Drug information provided by: Micromedex
It is very important that your doctor check the progress of you or your child at regular visits, to make sure that this medicine is working properly and to check for any unwanted effects that may be caused by this medicine. You may need to have your eyes checked at regular visits. Be sure to keep all appointments.
Although this medicine decreases the number of asthma episodes, it may increase the chances of a severe asthma episode when they do occur. Talk to your doctor about any questions or concerns that you have.
This should not be the first and only medicine you use for asthma or COPD. This medicine will not stop an asthma attack that has already started. Your doctor may prescribe another medicine for you to use in case of an acute asthma attack or an acute COPD flare-up. If the other medicine does not work as well, tell your doctor right away.
Take all of your COPD medicines as your doctor ordered. If you use any type of corticosteroid medicine to control your breathing, keep using it as ordered by your doctor. Do not change your doses or stop using your medicines without asking your doctor.
You or your child should not use this medicine if your asthma attack has already started or if you already have a severe asthma attack. Your doctor may prescribe another medicine (e.g., a short-acting inhaler) for you to use in case of an acute asthma attack. Call your doctor immediately for instructions.
Do not use any other asthma medicine or medicine for breathing problems without talking to your doctor. This medicine should not be used with salmeterol (Serevent®), formoterol (Perforomist™), or arformoterol (Brovana®) inhalers.
Talk to your doctor or get medical care right away if:
Your or your child's symptoms do not improve after using this medicine for 1 week or if they become worse.
Your short-acting inhaler does not seem to be working as well as usual and you need to use it more often (e.g.; you use 1 whole canister of your short-acting inhaler in 8 weeks time, or you need to use 4 or more inhalations of your short-acting inhaler for 2 or more days in a row).
You or your child have a significant decrease in your peak flow when measured as directed by your doctor.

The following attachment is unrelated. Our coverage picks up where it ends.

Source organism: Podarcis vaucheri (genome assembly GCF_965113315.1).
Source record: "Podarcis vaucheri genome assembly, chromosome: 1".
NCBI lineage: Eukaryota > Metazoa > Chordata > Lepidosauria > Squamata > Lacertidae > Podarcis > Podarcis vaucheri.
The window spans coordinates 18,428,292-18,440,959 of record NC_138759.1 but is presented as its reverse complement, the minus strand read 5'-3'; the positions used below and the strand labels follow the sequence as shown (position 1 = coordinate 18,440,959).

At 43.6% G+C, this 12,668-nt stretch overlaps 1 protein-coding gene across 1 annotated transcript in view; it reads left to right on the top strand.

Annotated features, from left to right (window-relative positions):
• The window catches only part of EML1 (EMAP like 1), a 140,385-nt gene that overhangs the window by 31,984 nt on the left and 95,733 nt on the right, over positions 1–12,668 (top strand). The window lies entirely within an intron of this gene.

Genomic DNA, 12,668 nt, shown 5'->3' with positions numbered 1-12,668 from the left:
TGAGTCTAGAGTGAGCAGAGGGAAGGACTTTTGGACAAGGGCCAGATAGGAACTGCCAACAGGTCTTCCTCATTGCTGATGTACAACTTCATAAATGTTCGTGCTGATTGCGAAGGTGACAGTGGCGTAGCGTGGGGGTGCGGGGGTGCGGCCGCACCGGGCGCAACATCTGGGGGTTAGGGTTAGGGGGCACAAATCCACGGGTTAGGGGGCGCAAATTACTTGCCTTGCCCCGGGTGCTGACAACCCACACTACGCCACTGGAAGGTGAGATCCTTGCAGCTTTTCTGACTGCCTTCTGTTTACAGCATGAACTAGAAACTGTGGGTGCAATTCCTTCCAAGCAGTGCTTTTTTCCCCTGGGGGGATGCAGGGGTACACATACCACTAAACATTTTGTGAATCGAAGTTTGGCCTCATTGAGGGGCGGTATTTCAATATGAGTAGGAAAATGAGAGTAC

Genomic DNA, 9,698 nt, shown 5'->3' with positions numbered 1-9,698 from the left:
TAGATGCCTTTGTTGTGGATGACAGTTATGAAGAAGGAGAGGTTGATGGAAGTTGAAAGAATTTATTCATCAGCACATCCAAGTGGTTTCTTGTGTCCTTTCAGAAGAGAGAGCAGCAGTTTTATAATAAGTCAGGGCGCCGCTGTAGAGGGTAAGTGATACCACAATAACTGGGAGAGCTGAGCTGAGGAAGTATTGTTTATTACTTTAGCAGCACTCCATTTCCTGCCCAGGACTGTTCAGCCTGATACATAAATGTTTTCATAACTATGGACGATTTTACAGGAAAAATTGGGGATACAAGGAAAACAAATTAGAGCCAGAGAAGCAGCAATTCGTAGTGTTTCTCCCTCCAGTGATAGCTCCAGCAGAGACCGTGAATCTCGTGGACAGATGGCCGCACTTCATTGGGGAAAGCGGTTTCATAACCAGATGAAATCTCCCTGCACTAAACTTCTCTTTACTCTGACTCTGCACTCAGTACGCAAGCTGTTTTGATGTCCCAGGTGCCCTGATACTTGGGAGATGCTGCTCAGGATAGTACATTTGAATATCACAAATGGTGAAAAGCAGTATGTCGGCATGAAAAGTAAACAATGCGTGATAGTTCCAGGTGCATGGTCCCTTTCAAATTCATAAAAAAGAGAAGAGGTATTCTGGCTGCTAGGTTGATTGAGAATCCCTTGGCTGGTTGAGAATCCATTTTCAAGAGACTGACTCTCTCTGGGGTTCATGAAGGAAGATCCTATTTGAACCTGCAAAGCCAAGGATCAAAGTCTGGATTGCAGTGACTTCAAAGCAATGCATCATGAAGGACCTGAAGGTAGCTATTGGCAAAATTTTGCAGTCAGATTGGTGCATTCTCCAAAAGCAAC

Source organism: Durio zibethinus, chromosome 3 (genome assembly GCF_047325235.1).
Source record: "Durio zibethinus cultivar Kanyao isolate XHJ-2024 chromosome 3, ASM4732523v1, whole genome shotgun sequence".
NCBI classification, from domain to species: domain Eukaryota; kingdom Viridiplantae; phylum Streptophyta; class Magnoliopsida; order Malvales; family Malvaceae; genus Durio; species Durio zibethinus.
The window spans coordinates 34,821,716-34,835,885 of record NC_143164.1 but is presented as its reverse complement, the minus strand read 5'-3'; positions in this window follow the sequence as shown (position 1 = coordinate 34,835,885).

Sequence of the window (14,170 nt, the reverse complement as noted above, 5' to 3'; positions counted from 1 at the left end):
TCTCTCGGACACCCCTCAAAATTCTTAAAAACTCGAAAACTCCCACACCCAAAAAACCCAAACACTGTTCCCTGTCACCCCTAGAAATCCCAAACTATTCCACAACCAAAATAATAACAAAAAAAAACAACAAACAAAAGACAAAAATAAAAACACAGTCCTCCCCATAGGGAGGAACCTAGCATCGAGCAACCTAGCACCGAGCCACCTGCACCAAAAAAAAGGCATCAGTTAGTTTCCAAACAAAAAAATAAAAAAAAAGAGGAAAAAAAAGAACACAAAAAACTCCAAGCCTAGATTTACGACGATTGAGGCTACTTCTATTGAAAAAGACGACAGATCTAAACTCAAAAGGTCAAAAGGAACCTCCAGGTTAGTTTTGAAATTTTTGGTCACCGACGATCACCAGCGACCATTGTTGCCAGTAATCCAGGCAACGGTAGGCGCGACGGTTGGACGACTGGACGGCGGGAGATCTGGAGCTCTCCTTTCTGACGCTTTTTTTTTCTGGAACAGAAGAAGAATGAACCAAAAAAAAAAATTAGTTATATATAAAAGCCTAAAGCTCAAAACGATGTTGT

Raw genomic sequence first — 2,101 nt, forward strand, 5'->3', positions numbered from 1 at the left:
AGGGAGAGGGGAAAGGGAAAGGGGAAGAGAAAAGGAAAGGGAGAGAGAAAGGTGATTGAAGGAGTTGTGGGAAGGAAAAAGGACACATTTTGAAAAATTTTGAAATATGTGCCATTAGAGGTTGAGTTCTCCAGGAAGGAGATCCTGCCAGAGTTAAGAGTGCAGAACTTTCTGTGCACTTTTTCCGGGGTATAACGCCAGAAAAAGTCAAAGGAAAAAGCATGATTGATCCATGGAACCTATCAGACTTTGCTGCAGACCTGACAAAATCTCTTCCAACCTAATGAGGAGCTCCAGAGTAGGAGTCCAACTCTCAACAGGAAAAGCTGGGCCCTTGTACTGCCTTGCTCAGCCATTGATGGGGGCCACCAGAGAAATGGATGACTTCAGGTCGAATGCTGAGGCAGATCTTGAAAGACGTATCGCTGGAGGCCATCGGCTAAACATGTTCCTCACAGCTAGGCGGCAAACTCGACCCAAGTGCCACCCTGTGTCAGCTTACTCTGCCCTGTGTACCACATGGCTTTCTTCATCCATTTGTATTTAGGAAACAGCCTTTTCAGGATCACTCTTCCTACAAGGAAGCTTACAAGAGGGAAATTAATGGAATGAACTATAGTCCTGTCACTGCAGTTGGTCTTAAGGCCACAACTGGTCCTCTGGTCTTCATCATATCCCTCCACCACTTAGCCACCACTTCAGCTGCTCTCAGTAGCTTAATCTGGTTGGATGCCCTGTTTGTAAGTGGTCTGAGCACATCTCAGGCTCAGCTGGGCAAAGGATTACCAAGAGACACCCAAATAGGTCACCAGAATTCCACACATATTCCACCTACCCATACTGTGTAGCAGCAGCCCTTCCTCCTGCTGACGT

You may get infections more easily while using this medicine. Tell your doctor right away if you or your child have been exposed to someone with chickenpox or measles.
This medicine may cause fungus infection of the mouth or throat (thrush). Tell your doctor right away if you have white patches in the mouth or throat; or pain when eating or swallowing.
Patients with COPD may be more likely to have pneumonia when taking this medicine. Check with your doctor if you start having increased sputum (spit) production, change in sputum color, fever, chills, increased cough, or an increase in breathing problems.
Using too much of this medicine or using it for a long time may increase your risk of having adrenal gland problems. Talk to your doctor if you or your child have more than one of these symptoms while you are using this medicine: darkening of the skin; diarrhea; dizziness; fainting; loss of appetite; mental depression; nausea; skin rash; unusual tiredness or weakness; or vomiting.
This medicine may cause paradoxical bronchospasm, which may be life-threatening. Check with your doctor right away if you are having a cough, difficulty with breathing, shortness of breath, or wheezing.
If you or your child develop a skin rash, hives, or any allergic reaction to this medicine, stop taking the medicine and check with your doctor as soon as possible.
This medicine may decrease bone mineral density when used for a long time. A low bone mineral density can cause weak bones or osteoporosis. If you have any questions about this, ask your doctor.
This medicine may cause children to grow more slowly than usual. Talk to your child's doctor if you have any concerns.
This medicine may affect blood sugar and potassium levels. If you notice a change in the results of your blood or urine sugar or potassium tests or if you have any questions, check with your doctor.
Your doctor may want you to carry a medical identification card stating that you or your child are using this medicine and that you may need additional medicine during times of emergency, a severe asthma attack or other illness, or unusual stress.
Do not take other medicines unless they have been discussed with your doctor. This includes prescription or nonprescription (over-the-counter [OTC]) medicines and herbal or vitamin supplements.